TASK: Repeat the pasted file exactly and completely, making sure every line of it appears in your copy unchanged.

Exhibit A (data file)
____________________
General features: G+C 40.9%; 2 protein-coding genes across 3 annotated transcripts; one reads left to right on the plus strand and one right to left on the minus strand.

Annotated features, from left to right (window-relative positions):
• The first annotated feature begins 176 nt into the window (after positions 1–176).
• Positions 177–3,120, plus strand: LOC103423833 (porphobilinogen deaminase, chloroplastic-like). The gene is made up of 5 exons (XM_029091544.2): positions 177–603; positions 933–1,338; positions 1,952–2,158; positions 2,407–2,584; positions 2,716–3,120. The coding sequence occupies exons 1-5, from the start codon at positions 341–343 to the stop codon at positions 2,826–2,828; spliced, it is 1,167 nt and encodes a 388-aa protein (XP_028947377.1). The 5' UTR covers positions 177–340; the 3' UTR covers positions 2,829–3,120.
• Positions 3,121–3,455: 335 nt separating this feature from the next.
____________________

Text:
General features: G+C 40.9%; 2 protein-coding genes across 3 annotated transcripts; one reads left to right on the plus strand and one right to left on the minus strand.

Annotated features, from left to right (window-relative positions):
• The first annotated feature begins 176 nt into the window (after positions 1–176).
• Positions 177–3,120, plus strand: LOC103423833 (porphobilinogen deaminase, chloroplastic-like). The gene is made up of 5 exons (XM_029091544.2): positions 177–603; positions 933–1,338; positions 1,952–2,158; positions 2,407–2,584; positions 2,716–3,120. The coding sequence occupies exons 1-5, from the start codon at positions 341–343 to the stop codon at positions 2,826–2,828; spliced, it is 1,167 nt and encodes a 388-aa protein (XP_028947377.1). The 5' UTR covers positions 177–340; the 3' UTR covers positions 2,829–3,120.
• Positions 3,121–3,455: 335 nt separating this feature from the next.